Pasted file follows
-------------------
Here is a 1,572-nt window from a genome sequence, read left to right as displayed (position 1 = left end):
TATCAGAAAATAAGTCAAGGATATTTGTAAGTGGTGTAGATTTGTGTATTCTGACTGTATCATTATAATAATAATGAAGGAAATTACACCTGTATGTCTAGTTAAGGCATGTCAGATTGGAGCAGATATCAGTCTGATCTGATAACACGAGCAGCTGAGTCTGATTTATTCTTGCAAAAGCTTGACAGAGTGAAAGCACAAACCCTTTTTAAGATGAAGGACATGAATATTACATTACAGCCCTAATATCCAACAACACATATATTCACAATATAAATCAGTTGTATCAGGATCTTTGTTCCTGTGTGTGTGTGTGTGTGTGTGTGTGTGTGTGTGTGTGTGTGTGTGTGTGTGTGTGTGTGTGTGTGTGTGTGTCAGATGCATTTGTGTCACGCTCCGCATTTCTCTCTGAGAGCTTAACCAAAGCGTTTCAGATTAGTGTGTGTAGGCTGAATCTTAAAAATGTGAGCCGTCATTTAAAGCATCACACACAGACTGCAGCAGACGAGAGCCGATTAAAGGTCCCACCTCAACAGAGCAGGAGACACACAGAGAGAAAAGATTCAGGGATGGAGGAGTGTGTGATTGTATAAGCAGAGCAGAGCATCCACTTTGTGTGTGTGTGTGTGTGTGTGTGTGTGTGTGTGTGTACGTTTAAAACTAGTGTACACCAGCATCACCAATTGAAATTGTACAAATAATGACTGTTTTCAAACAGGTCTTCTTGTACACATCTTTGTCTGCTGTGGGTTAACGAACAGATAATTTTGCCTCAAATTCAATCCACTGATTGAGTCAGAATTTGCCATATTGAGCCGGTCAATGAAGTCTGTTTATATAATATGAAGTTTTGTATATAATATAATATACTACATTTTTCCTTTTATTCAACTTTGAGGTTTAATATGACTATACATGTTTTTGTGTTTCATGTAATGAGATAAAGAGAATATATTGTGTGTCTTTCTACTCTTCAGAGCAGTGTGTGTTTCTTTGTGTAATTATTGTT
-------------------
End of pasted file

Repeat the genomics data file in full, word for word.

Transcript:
Here is a 1,572-nt window from a genome sequence, read left to right as displayed (position 1 = left end):
TATCAGAAAATAAGTCAAGGATATTTGTAAGTGGTGTAGATTTGTGTATTCTGACTGTATCATTATAATAATAATGAAGGAAATTACACCTGTATGTCTAGTTAAGGCATGTCAGATTGGAGCAGATATCAGTCTGATCTGATAACACGAGCAGCTGAGTCTGATTTATTCTTGCAAAAGCTTGACAGAGTGAAAGCACAAACCCTTTTTAAGATGAAGGACATGAATATTACATTACAGCCCTAATATCCAACAACACATATATTCACAATATAAATCAGTTGTATCAGGATCTTTGTTCCTGTGTGTGTGTGTGTGTGTGTGTGTGTGTGTGTGTGTGTGTGTGTGTGTGTGTGTGTGTGTGTGTGTGTGTGTCAGATGCATTTGTGTCACGCTCCGCATTTCTCTCTGAGAGCTTAACCAAAGCGTTTCAGATTAGTGTGTGTAGGCTGAATCTTAAAAATGTGAGCCGTCATTTAAAGCATCACACACAGACTGCAGCAGACGAGAGCCGATTAAAGGTCCCACCTCAACAGAGCAGGAGACACACAGAGAGAAAAGATTCAGGGATGGAGGAGTGTGTGATTGTATAAGCAGAGCAGAGCATCCACTTTGTGTGTGTGTGTGTGTGTGTGTGTGTGTGTGTGTGTACGTTTAAAACTAGTGTACACCAGCATCACCAATTGAAATTGTACAAATAATGACTGTTTTCAAACAGGTCTTCTTGTACACATCTTTGTCTGCTGTGGGTTAACGAACAGATAATTTTGCCTCAAATTCAATCCACTGATTGAGTCAGAATTTGCCATATTGAGCCGGTCAATGAAGTCTGTTTATATAATATGAAGTTTTGTATATAATATAATATACTACATTTTTCCTTTTATTCAACTTTGAGGTTTAATATGACTATACATGTTTTTGTGTTTCATGTAATGAGATAAAGAGAATATATTGTGTGTCTTTCTACTCTTCAGAGCAGTGTGTGTTTCTTTGTGTAATTATTGTT